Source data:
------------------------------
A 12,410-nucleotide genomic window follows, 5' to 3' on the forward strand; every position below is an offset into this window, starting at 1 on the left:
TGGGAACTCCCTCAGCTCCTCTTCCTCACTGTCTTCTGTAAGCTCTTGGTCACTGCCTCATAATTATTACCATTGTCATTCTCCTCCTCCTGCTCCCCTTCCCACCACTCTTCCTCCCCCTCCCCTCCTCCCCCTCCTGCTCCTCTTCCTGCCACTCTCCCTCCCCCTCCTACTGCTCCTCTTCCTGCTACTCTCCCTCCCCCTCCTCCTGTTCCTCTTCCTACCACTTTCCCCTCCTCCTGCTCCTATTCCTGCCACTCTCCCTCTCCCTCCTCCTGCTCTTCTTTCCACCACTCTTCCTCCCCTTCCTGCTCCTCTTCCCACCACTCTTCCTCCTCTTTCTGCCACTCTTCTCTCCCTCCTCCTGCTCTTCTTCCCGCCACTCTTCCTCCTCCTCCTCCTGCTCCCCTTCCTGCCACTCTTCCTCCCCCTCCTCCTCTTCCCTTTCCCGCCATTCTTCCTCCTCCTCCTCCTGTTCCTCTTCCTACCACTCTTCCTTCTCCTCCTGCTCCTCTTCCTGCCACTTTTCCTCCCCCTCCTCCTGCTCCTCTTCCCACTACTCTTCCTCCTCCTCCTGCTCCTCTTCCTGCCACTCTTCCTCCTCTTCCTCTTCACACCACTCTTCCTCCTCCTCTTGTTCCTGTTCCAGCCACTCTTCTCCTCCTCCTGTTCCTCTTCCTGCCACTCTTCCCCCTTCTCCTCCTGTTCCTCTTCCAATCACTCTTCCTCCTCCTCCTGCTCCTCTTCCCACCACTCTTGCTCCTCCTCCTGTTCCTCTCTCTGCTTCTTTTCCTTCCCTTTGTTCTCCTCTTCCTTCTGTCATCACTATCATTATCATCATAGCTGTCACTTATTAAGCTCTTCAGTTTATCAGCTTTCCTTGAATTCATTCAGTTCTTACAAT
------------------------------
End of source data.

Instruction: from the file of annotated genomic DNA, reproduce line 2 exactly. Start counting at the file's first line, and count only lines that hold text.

TGGGAACTCCCTCAGCTCCTCTTCCTCACTGTCTTCTGTAAGCTCTTGGTCACTGCCTCATAATTATTACCATTGTCATTCTCCTCCTCCTGCTCCCCTTCCCACCACTCTTCCTCCCCCTCCCCTCCTCCCCCTCCTGCTCCTCTTCCTGCCACTCTCCCTCCCCCTCCTACTGCTCCTCTTCCTGCTACTCTCCCTCCCCCTCCTCCTGTTCCTCTTCCTACCACTTTCCCCTCCTCCTGCTCCTATTCCTGCCACTCTCCCTCTCCCTCCTCCTGCTCTTCTTTCCACCACTCTTCCTCCCCTTCCTGCTCCTCTTCCCACCACTCTTCCTCCTCTTTCTGCCACTCTTCTCTCCCTCCTCCTGCTCTTCTTCCCGCCACTCTTCCTCCTCCTCCTCCTGCTCCCCTTCCTGCCACTCTTCCTCCCCCTCCTCCTCTTCCCTTTCCCGCCATTCTTCCTCCTCCTCCTCCTGTTCCTCTTCCTACCACTCTTCCTTCTCCTCCTGCTCCTCTTCCTGCCACTTTTCCTCCCCCTCCTCCTGCTCCTCTTCCCACTACTCTTCCTCCTCCTCCTGCTCCTCTTCCTGCCACTCTTCCTCCTCTTCCTCTTCACACCACTCTTCCTCCTCCTCTTGTTCCTGTTCCAGCCACTCTTCTCCTCCTCCTGTTCCTCTTCCTGCCACTCTTCCCCCTTCTCCTCCTGTTCCTCTTCCAATCACTCTTCCTCCTCCTCCTGCTCCTCTTCCCACCACTCTTGCTCCTCCTCCTGTTCCTCTCTCTGCTTCTTTTCCTTCCCTTTGTTCTCCTCTTCCTTCTGTCATCACTATCATTATCATCATAGCTGTCACTTATTAAGCTCTTCAGTTTATCAGCTTTCCTTGAATTCATTCAGTTCTTACAAT